February 22, 2013

Hon. Eric H. Holder, Jr
Attorney General
U.S. Department of Justice
950 Pennsylvania Avenue, NW
Washington, DC 20530-0001

Hon. John Kerry
Secretary of State
U.S. Department of State
2201 C Street, NW
Washington, DC 20520

Dear Attorney General Holder and Secretary Kerry,

We are writing on behalf of the more than 3,350 members of PEN American Center, an organization of writers dedicated to protecting freedom of expression wherever it is threatened, to express our concern over reports that the U.S. government played a role in pressing for the release of information about a Twitter user who is now standing trial in Chile for activities that would appear to be protected under international and regional guarantees of freedom of expression.

According to our information, Mr. Rodrigo Ferrari, a Chilean blogger and lawyer, is currently standing trial on identity theft charges and may face between 61 and 541 days in jail if convicted. The charges, which are called “usurpation of identity” in Chile, evidently stem from the fact that Mr. Ferrari maintained and operated the Twitter account @losluksic, in which he parodied wealthy Chilean businessman Andronico Luksic. That the @losluksic account was parodic was clear both visually—the Twitter avatar for the account featured a graphic with money raining from the sky and a description that read “tenemos cualquier plata,” “we have so much money”—and from the content itself. As one Chilean radio commentator explained, “for anyone who has read [the Tweets], there is an abyss of common sense” between the “parody account and the usurpation of identity.” Such parody accounts are of course common features of the social media landscape, and clearly protected gestures of freedom of expression under the Universal Declaration of Human Rights and the International Covenant on Civil and Political Rights. Nevertheless, lawyers for Mr. Luksic filed a complaint against Mr. Ferrari claiming identity theft, which has resulted in the current prosecution.

Our concern is over reports that the Department of State and the Department of Justice, acting upon a request from the government of Chile, may have ordered Twitter to release user information that identified Mr. Ferrari as the owner of the parody account @losluksic. We understand that the Departments may have provided this information even without a subpoena or formal request from the court hearing the case. Though we recognize that this assistance was apparently offered under the framework of a Mutual Legal Assistance Treaty, and that such treaties generally require compliance with requests by prosecutors for information in criminal cases, we note that states may refuse requests for information when investigations have been initiated to prosecute an individual “for reasons of…ideology,” and when the request refers “to a common crime prosecuted for political reasons.” The Inter-American Convention on Mutual Assistance in Criminal Matters further exempts states from complying with requests when “public policy…or basic public interests are prejudiced.”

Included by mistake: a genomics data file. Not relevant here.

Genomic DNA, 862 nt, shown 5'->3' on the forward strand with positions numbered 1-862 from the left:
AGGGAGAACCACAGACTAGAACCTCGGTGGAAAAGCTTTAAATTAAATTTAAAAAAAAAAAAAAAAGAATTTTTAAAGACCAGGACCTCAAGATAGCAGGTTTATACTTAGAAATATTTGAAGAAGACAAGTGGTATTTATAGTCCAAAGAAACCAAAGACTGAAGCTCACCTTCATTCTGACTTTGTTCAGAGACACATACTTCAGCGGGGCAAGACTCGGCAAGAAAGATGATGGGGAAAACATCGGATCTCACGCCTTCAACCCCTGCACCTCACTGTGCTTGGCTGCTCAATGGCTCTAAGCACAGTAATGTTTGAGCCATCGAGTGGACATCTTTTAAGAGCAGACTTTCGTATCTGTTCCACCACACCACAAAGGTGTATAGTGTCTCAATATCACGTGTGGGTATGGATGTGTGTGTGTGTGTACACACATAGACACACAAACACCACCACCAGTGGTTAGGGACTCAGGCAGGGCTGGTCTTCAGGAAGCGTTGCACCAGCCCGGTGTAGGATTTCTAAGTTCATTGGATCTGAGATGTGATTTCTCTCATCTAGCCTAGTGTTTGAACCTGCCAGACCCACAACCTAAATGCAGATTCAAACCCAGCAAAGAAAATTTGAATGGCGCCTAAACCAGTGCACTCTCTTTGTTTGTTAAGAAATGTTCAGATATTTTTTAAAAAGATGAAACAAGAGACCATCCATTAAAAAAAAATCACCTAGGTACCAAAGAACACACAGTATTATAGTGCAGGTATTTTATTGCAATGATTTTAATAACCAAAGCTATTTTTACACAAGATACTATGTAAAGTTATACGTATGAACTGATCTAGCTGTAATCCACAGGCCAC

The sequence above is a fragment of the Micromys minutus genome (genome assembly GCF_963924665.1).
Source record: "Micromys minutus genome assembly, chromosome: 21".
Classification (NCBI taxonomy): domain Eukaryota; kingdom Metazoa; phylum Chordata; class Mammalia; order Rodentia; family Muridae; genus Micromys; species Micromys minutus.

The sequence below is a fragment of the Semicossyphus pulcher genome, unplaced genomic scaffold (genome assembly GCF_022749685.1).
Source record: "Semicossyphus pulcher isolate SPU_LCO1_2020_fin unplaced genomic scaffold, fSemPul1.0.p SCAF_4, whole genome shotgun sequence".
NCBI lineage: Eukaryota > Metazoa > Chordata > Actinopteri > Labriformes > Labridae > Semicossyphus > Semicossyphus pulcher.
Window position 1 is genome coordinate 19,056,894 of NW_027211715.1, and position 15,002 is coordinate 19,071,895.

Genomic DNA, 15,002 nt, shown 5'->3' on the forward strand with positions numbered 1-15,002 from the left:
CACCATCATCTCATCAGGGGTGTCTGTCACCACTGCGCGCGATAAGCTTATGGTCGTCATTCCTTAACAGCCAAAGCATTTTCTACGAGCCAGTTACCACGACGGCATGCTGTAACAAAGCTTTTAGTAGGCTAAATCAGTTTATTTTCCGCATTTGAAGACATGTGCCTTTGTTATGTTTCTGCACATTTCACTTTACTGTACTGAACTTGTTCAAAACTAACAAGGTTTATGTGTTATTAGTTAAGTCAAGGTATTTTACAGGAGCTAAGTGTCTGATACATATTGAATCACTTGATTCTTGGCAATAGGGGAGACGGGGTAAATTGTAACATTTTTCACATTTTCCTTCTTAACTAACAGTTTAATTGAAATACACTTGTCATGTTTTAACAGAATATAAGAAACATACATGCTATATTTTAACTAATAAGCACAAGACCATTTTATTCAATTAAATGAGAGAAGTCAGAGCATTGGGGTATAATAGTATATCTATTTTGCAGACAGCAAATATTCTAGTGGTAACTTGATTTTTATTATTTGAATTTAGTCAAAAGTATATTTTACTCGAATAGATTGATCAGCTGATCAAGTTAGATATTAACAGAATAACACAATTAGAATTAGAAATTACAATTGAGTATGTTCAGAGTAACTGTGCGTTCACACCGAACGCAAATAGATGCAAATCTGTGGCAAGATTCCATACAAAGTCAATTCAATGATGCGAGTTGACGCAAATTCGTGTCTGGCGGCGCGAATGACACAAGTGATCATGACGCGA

Promoting free expression over the Internet and through digital technologies has been one of the most visible public policy priorities of the State Department under this administration. It is a priority that PEN shares: alarmed by proliferating violations of the right to freedom of expression on digital media, the global membership of PEN has adopted the attached Declaration on Digital Freedom, which offers guidelines to both governments and businesses for protecting the right of all to seek, receive, and impart information freely through electronic media. We believe that complying with the request for user information that led to the identification and prosecution of Mr. Ferrari undermines the principles that PEN has outlined in this declaration and that the State Department has worked in so many ways to advance under this administration.

We would welcome any information you might provide that might clarify the involvement of the U.S. Department of State and Department of Justice in this case, as well as additional information on how such requests are evaluated to ensure that information concerning digital media users is not divulged in cases with free expression implications. Thank you for your attention to this matter.

Peter Godwin

Suzanne Nossel
Executive Director

Larry Siems
Director, Freedom to Write and International Programs

Roberta Jacobson, Assistant Secretary of State for Western Hemisphere Affairs
Michael H. Posner, Assistant Secretary, Bureau of Democracy, Human Rights, and Labor
Alec Ross, Senior Advisor for Innovation
Dan Baer, Deputy Assistant Secretary. Bureau of Democracy, Human Rights and Labor
Alejandro D. Wolff, Ambassador, Chile
Lanny Breuer, Assistant Attorney General
Jose W. Fernandez, Assistant Secretary, Bureau of Economic and Business Affairs